In the state of New York, it is a "matter of strategy and tactics which ultimately rests with defense counsel." This was determined last month in People v. Colville.
The issue arose from the murder trial of Delroy Colville. In that case, the defendant was charged with second degree murder. The defendant claimed self-defense.
The defense attorney wanted to give the jury instructions on two lesser included offenses: first and second degree manslaughter. However, the defendant opposed the instructions. Although the judge agreed with defense counsel, he followed the defendant's wishes and did not give the additional instructions to the jury.
The jury convicted the defendant and he appealed. The intermediate appellate division unanimously affirmed. However, the state high court overturned the conviction finding that "[b]y deferring to defendant, the judge denied him the expert judgment of counsel to which the Sixth Amendment entitles him."
The Judicial Conference Committee for the federal courts has recently updated its instructions regarding jurors and social media. These new instructions are available here. My brief observations and comments about the instructions are as follows.
1. First, I find it interesting that the courts found it even necessary to update their instructions. Not too long ago, (6 months) the courts released a "study" (based on the views of federal judges) that jurors were adhering to the court's rules on improper communications and research. Go here for my post on that study.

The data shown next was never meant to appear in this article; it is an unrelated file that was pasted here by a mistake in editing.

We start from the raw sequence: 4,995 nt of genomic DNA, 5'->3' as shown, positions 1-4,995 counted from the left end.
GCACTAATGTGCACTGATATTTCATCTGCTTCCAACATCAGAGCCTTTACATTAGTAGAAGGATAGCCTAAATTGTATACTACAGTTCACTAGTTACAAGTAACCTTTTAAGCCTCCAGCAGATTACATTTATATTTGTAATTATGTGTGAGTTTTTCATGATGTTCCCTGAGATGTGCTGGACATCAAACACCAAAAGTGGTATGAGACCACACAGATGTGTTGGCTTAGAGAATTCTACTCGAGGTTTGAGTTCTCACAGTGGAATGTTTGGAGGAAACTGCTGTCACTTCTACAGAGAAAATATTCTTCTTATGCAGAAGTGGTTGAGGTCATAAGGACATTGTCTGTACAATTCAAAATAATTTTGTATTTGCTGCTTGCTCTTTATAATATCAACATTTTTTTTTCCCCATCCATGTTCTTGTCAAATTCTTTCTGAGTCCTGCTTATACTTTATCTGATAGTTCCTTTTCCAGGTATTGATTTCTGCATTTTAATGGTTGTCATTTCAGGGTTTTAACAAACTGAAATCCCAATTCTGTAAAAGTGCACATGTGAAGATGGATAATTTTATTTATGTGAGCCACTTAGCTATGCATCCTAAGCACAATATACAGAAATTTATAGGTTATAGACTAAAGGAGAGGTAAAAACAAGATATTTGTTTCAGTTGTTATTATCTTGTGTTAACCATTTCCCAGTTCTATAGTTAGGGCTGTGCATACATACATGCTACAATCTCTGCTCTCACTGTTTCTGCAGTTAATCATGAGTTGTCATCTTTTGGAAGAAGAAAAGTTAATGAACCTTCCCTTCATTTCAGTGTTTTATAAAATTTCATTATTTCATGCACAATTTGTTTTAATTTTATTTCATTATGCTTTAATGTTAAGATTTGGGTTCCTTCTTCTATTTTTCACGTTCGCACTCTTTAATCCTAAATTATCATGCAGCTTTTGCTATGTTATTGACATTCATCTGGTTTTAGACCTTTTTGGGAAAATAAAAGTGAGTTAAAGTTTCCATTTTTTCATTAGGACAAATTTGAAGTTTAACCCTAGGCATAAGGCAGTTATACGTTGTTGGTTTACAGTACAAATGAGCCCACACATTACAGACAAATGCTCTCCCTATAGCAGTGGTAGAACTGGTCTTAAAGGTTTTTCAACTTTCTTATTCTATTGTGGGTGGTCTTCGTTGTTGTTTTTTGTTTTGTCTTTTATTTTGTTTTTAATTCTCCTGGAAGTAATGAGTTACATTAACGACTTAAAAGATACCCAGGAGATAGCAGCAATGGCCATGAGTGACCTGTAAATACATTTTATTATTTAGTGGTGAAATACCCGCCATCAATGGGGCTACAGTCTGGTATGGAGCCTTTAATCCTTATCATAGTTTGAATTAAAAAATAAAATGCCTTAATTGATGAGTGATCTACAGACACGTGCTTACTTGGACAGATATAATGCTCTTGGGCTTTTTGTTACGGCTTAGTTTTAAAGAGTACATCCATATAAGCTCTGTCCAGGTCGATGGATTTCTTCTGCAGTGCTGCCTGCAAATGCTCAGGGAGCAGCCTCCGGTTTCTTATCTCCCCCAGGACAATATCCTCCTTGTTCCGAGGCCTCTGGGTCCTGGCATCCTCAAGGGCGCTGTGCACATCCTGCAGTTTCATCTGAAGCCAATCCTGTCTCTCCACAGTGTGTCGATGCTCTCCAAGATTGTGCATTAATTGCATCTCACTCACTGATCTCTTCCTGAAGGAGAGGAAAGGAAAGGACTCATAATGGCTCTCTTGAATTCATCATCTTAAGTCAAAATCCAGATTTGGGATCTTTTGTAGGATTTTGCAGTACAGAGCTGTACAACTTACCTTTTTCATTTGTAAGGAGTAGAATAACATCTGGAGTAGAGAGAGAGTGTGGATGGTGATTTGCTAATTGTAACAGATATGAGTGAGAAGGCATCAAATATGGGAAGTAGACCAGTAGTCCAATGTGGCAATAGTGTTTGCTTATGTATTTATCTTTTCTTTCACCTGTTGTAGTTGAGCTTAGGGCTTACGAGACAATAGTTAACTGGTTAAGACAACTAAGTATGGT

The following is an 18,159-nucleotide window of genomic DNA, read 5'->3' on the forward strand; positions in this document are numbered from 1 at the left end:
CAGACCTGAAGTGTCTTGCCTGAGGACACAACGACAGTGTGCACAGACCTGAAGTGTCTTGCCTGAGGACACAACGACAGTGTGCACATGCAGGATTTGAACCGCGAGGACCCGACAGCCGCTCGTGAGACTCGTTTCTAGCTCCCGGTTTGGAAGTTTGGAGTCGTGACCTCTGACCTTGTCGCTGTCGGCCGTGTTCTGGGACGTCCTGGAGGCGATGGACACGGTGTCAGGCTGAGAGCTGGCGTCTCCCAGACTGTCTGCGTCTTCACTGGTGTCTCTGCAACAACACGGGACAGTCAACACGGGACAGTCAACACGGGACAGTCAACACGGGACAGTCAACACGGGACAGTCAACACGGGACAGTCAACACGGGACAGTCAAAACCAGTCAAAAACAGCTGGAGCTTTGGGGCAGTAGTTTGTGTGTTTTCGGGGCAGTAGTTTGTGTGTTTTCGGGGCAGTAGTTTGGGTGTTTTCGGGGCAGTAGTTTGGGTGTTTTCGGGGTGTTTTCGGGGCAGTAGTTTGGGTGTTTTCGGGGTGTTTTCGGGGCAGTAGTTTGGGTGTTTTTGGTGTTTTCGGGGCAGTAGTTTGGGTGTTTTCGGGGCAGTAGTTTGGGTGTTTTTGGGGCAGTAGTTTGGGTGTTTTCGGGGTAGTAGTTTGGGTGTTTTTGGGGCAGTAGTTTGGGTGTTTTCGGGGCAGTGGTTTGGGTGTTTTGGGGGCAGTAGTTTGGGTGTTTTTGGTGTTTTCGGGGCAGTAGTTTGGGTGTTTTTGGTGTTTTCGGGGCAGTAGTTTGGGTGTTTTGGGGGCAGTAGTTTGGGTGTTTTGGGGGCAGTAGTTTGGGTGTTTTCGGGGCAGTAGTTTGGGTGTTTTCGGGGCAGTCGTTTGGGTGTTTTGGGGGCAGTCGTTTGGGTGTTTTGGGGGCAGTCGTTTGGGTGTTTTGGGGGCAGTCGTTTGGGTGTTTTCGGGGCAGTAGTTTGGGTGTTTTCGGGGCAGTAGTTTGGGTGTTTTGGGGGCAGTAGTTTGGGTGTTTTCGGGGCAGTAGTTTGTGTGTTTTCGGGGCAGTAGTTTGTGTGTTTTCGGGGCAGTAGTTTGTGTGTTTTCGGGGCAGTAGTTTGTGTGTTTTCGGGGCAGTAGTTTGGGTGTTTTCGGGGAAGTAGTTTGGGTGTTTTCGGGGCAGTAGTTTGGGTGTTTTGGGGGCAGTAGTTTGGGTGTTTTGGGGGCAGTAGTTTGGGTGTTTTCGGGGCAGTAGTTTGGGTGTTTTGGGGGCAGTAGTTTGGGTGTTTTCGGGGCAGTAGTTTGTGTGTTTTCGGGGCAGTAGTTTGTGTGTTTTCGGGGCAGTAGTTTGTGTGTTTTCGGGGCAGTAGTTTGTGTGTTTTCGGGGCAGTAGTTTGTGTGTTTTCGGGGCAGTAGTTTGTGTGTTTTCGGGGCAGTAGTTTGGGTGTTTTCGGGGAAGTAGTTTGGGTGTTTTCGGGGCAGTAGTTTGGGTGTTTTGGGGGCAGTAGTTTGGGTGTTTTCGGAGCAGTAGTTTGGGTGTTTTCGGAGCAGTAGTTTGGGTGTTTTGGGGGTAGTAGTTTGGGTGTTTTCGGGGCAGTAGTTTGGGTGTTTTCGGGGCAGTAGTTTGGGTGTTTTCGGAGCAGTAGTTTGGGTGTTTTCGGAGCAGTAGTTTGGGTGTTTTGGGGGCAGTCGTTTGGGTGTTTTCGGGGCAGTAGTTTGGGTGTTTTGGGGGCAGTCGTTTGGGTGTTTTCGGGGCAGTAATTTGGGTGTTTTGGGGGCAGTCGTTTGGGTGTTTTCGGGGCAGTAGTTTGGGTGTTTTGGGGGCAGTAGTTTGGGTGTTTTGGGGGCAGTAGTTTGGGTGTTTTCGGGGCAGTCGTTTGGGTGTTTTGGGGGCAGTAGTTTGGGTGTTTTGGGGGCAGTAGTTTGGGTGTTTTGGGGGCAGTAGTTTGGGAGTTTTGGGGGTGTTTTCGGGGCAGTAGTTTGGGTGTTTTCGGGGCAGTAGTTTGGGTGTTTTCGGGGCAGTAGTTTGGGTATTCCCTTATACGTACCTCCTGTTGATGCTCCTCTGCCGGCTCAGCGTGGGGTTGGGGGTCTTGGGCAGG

2. As for the instructions themselves, they are an upgrade from the previous instructions; however, they don't, among other things, address the "why" question. If you want today's jurors to follow court instructions, you have to tell jurors why they are important. In the Digital Age, it is too easy for jurors to communicate and conduct research about a case. If courts want jurors to trust them and not Google, they need to tell jurors why they should follow the court's instructions.
3. In addition, these rules don't tell jurors that they can't friend the attorneys. Recently, a juror not only sent a friend request to an attorney, but also asked if the attorney was single. For more on that issue go here.
4. These rules also fail to adequately inform jurors about the consequences and penalties for violating the court's instructions.
5. Finally, I have previously discussed and analyzed an earlier version of these jury instructions in which I go more in depth in pointing out their shortcomings. Go here for my law review article on that topic. That law review article also contains my proposed jury instructions.
This article by the Arizona Daily Star gives the pros and cons of allowing jurors to ask questions in criminal trials. Arizona is one of the few states (Indiana and Colorado are the others) to give jurors the right to ask questions during criminal cases. However, other states, like Michigan, are testing the idea. Finally, in civil cases, the practice is much more common.